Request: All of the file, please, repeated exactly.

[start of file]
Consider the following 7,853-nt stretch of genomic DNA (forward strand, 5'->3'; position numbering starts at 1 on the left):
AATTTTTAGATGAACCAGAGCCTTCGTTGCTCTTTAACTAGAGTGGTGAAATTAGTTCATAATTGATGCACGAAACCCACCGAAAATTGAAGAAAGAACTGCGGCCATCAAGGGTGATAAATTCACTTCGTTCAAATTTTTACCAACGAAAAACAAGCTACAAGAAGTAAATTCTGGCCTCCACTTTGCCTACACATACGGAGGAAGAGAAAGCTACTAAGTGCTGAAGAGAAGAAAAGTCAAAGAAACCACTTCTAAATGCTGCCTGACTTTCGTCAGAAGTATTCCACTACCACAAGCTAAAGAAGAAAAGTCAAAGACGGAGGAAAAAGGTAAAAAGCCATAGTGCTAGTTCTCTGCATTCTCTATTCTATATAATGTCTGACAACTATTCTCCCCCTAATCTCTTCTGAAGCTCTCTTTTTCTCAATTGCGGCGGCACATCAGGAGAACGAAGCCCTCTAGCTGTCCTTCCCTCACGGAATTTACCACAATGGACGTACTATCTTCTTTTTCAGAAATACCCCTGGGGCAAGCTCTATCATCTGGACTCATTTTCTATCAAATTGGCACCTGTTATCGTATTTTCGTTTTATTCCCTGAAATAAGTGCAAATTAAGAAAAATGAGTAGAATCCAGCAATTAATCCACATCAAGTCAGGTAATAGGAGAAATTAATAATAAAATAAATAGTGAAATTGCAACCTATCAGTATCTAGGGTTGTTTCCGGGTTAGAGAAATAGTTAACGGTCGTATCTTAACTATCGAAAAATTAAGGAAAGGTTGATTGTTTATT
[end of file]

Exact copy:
Consider the following 7,853-nt stretch of genomic DNA (forward strand, 5'->3'; position numbering starts at 1 on the left):
AATTTTTAGATGAACCAGAGCCTTCGTTGCTCTTTAACTAGAGTGGTGAAATTAGTTCATAATTGATGCACGAAACCCACCGAAAATTGAAGAAAGAACTGCGGCCATCAAGGGTGATAAATTCACTTCGTTCAAATTTTTACCAACGAAAAACAAGCTACAAGAAGTAAATTCTGGCCTCCACTTTGCCTACACATACGGAGGAAGAGAAAGCTACTAAGTGCTGAAGAGAAGAAAAGTCAAAGAAACCACTTCTAAATGCTGCCTGACTTTCGTCAGAAGTATTCCACTACCACAAGCTAAAGAAGAAAAGTCAAAGACGGAGGAAAAAGGTAAAAAGCCATAGTGCTAGTTCTCTGCATTCTCTATTCTATATAATGTCTGACAACTATTCTCCCCCTAATCTCTTCTGAAGCTCTCTTTTTCTCAATTGCGGCGGCACATCAGGAGAACGAAGCCCTCTAGCTGTCCTTCCCTCACGGAATTTACCACAATGGACGTACTATCTTCTTTTTCAGAAATACCCCTGGGGCAAGCTCTATCATCTGGACTCATTTTCTATCAAATTGGCACCTGTTATCGTATTTTCGTTTTATTCCCTGAAATAAGTGCAAATTAAGAAAAATGAGTAGAATCCAGCAATTAATCCACATCAAGTCAGGTAATAGGAGAAATTAATAATAAAATAAATAGTGAAATTGCAACCTATCAGTATCTAGGGTTGTTTCCGGGTTAGAGAAATAGTTAACGGTCGTATCTTAACTATCGAAAAATTAAGGAAAGGTTGATTGTTTATT